Benzodiazepines are a class of drugs that slow the central nervous system to produce a sense of calm and well-being. Often used to treat anxiety and panic disorders, benzodiazepines include drugs like Xanax, Klonopin, Valium and Librium. Benzos work by increasing levels of the brain chemical GABA, which inhibits nerve transmissions in the brain to produce feelings of relaxation. Benzos also increase the activity of the dopamine system, which leads to feelings of happiness and euphoria.
When used as directed for the short-term, benzodiazepines are safe and effective. But when they’re taken for non-medical purposes or in higher doses than prescribed, benzos can cause addiction and dependence.
Addiction is characterized by the inability to stop using a drug even though it’s causing problems in your life. A variety of issues underlie most addictions and require therapy to work through and resolve.
Dependence is different from addiction and is characterized by withdrawal symptoms that set in when you stop using a drug.
How Dependence Develops
When you abuse benzodiazepines, your brain changes the way it functions in order to compensate for the presence of the drug. For example, since benzos increase dopamine and GABA activity, the brain will reduce the activity of these neurotransmitters in an attempt to normalize brain function.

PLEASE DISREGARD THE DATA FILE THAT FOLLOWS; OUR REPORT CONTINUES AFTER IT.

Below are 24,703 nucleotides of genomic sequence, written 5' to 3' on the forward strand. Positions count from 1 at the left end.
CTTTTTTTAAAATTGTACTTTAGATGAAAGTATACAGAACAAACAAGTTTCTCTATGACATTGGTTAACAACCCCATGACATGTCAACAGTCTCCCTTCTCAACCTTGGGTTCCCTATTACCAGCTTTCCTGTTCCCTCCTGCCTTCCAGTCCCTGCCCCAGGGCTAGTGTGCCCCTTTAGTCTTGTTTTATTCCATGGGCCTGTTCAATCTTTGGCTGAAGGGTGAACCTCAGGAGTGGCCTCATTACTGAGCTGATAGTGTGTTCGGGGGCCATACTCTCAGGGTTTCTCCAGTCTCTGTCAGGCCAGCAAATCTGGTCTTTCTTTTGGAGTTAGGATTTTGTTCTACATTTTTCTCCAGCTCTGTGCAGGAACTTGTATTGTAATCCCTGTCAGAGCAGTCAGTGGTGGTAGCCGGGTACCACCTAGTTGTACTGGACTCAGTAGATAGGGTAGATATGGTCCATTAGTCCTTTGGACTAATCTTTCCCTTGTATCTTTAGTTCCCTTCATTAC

This leads to tolerance, which means that you need increasingly larger doses to get the desired effects. But as you increase your benzo intake, the brain continues to change its function to compensate.
At some point, brain function may shift so that the brain now operates more comfortably when benzos are present than when they’re not. Then, when you stop using the drug, normal brain function rebounds, causing withdrawal symptoms. Benzo withdrawal is uncomfortable, and it can be dangerous.
According to the Center for Substance Abuse Research at the University of Maryland, dependence most often develops in those who have used benzodiazepines for six months or more.
Treating Benzo Dependence
Medical detox helps individuals end a dependence. During detox, the drug is withheld so that traces can leave the body and brain function can begin to return to normal. Medical detox is supervised by medical and mental health professionals who administer medications to reduce the intensity of withdrawal symptoms.
However, due to the potentially dangerous side effects of benzo withdrawal and the fact that no medications have been approved by the FDA to treat them, withdrawing from benzodiazepines should be a matter of decreasing the dosage over time to prevent the onset of dangerous symptoms.
If you or someone you know is struggling with drug addiction in Long Beach, don’t hesitate to seek help. Rehab and detox facilities like Roots Through Recovery have programs that can help you combat addiction as well as any co-occurring conditions. Roots Through Recovery facility in Long Beach is easily accessible via South Bay, Catalina Island, and Orange County. Visit 3939 Atlantic Ave, Suite 102 Long Beach, CA 90807 or call (866) 766-8776.
Read part two of this five-part series, , or download the entire series as a fully illustrated eBook, Benzodiazepines: What You Don’t Know Can Hurt You.